It’s a tradition for the SyFy channel to air a marathon of The Twilight Zone every New Year’s Eve and New Year’s Day. I thought, what better time to countdown my own favorite episodes of Rod Serling’s classic show. I imagine some may be surprised by my picks. Most of my favorite episodes fall into the psychological horror category, and they’re not necessarily the most popular of episodes. However, these are the ones that I believe are the most bone-chilling, the most unsettling. Bottom line, these are the episodes that give me the creeps. Enjoy!
5. The Hitch-Hiker
I love driving alone in the middle of nowhere. There’s this feeling that anything could happen at any time. It feels a little dangerous, and a tad thrilling. Add in a mysterious stranger lurking on the side of a desolate highway, and you’ve got yourself a situation that is ripe with horror potential. The Hitch-Hiker isn’t especially groundbreaking with its plot twist. However the setting and imagery is darkly poetic, and the lead character’s terror is palpable.
4. The Masks
I think I love this episode so much, because I just love masks. Masks fall into that wonderfully wacky territory of the uncanny. A mask is an expression of our inner selves. It’s us in the most wild, expressionist way. At the same time, masks are used to hide identity and shield the truth that’s beneath. All of this symbolism, is at the heart of this episode. Let’s just say our protagonist gets his revenge, in the best way possible.
3. Perchance to Dream
Dreams are one of the most bizarre, confusing parts of life. There’s so much that we don’t know yet about dreams, so it makes sense that The Twilight Zone would want to tackle this topic. In Perchance to Dream, a horrified man is driven to seek therapy, after a series of dreams in which a beautiful woman is trying to kill him. Unfortunately for him, his dreams are bleeding over into his waking life. This is a super surreal episode, complete with a scene at a carnival. Picture Freddy Krueger as a sexy lady, and you’ve got Perchance to Dream.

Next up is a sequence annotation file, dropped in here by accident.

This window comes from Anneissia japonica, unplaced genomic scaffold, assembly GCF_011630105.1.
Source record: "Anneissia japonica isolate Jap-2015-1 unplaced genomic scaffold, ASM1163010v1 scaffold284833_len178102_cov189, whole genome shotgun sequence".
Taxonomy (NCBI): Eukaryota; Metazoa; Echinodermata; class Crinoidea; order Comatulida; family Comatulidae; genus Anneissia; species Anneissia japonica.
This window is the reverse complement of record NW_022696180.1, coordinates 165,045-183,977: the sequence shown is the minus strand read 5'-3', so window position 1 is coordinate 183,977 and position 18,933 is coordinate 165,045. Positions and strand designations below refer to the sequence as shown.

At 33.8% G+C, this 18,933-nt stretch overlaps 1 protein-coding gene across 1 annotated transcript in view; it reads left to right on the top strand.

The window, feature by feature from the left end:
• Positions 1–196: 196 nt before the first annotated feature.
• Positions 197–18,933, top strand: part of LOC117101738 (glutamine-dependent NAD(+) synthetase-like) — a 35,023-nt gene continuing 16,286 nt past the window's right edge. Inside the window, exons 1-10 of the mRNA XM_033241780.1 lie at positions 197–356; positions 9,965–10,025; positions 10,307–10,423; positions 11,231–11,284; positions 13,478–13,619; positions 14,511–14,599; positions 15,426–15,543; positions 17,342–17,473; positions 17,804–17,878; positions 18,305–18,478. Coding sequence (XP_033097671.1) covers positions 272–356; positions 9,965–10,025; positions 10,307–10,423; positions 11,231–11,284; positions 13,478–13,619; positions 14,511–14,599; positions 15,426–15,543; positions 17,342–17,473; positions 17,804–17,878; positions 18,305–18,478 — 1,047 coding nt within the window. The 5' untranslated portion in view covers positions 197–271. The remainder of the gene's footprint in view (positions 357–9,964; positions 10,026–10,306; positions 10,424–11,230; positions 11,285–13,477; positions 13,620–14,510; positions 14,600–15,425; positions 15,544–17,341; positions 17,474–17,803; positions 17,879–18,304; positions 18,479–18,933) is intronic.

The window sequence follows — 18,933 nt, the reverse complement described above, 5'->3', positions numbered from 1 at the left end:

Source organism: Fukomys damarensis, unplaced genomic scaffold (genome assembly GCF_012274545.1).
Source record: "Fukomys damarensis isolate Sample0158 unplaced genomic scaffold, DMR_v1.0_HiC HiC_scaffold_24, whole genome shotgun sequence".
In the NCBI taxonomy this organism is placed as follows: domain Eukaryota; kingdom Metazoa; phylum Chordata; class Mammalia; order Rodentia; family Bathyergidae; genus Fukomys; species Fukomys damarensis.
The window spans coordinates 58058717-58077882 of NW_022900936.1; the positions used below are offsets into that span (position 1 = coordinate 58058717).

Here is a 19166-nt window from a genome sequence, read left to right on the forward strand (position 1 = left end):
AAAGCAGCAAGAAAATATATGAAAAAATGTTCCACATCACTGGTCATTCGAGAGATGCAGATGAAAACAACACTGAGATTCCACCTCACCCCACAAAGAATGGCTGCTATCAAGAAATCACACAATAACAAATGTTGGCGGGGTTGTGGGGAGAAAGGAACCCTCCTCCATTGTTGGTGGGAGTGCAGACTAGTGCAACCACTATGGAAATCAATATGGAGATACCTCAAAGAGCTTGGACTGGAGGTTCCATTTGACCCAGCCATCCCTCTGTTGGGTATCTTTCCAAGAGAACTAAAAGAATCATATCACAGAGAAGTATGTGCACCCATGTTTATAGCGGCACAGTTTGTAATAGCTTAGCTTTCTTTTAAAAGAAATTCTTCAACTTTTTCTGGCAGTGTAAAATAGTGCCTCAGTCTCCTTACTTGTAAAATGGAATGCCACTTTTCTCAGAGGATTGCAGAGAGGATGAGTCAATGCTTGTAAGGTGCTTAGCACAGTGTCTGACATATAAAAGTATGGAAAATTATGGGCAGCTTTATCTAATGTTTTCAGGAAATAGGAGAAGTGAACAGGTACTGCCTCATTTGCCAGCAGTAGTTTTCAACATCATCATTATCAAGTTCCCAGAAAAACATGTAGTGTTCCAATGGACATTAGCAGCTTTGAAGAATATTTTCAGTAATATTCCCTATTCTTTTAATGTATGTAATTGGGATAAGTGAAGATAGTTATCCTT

2. The After Hours
I like The After Hours so much that I based my short film, Plastic Bodies on it. There’s something undeniably frightening about mannequins. Mannequins are human, yet not human. They are crude representations of us composed of hollow artificial materials, and disguised in the latest fashions. Now imagine these uncanny monsters were after you. Imagine, that the world as you know it, is not the true reality. That’s what our heroine is up against. This is a theme that The Twilight Zone covered many times, but never with as much finesse as in The After Hours.
1. Mirror Image
I’ve always had a fascination with dopplegangers. There’s something petrifying about the notion that there’s a sinister double of you wandering around. When I was a child, I had a dream about my doppleganger, and it still freaks me out today. In Mirror Image, the protagonist must come to terms with the possibility that she has a look-alike wandering around, or she’s losing her grip on reality. Perhaps the worst enemy you can have, is yourself?